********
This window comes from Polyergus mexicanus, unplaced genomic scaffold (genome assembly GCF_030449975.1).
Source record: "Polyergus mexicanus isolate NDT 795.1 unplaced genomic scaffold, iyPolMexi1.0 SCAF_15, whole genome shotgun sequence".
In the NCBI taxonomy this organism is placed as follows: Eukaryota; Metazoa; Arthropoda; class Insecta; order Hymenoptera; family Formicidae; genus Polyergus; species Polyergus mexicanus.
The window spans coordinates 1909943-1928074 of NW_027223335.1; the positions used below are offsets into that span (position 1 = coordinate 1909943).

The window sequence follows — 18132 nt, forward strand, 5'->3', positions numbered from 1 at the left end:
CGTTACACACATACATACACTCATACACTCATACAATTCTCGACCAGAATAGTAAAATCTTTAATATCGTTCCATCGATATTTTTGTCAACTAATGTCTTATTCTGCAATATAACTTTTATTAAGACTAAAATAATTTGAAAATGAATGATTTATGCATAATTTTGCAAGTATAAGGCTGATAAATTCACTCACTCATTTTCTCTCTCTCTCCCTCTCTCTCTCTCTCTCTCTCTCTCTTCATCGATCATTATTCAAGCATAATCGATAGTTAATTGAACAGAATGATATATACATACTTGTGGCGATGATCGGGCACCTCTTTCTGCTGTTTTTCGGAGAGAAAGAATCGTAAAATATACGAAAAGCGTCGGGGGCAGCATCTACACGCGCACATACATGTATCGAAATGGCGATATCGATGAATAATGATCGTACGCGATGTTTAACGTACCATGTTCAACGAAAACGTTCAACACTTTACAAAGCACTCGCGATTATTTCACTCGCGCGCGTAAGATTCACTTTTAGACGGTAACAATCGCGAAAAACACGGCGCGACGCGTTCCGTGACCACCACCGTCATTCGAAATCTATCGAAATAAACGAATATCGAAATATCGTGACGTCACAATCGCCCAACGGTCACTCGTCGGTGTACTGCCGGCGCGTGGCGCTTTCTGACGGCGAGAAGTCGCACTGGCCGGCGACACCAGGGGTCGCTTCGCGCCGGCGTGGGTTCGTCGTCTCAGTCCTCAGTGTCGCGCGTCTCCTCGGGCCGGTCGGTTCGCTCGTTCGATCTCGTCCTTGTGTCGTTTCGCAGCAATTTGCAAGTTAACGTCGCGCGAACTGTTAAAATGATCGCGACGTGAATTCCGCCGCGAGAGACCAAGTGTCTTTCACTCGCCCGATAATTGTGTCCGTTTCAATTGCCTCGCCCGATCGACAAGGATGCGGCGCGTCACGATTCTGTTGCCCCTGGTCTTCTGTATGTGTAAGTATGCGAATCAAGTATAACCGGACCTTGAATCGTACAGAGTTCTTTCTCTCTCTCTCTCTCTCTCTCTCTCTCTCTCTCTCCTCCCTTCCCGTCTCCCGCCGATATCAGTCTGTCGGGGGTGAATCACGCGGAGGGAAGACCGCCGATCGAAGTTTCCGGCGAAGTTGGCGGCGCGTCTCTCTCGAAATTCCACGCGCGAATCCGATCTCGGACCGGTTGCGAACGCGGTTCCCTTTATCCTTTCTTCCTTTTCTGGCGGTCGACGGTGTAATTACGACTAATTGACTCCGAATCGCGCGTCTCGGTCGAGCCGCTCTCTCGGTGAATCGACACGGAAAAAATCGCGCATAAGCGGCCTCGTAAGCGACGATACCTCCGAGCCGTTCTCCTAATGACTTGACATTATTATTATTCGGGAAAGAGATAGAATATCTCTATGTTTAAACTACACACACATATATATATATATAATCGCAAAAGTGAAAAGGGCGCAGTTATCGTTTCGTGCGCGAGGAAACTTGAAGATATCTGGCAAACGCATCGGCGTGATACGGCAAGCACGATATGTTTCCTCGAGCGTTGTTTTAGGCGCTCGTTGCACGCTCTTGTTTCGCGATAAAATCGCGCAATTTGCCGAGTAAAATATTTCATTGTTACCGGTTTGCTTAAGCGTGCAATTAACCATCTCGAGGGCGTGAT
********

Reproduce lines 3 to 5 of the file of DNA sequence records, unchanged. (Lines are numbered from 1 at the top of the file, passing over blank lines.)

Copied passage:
In the NCBI taxonomy this organism is placed as follows: Eukaryota; Metazoa; Arthropoda; class Insecta; order Hymenoptera; family Formicidae; genus Polyergus; species Polyergus mexicanus.
The window spans coordinates 1909943-1928074 of NW_027223335.1; the positions used below are offsets into that span (position 1 = coordinate 1909943).

The window sequence follows — 18132 nt, forward strand, 5'->3', positions numbered from 1 at the left end: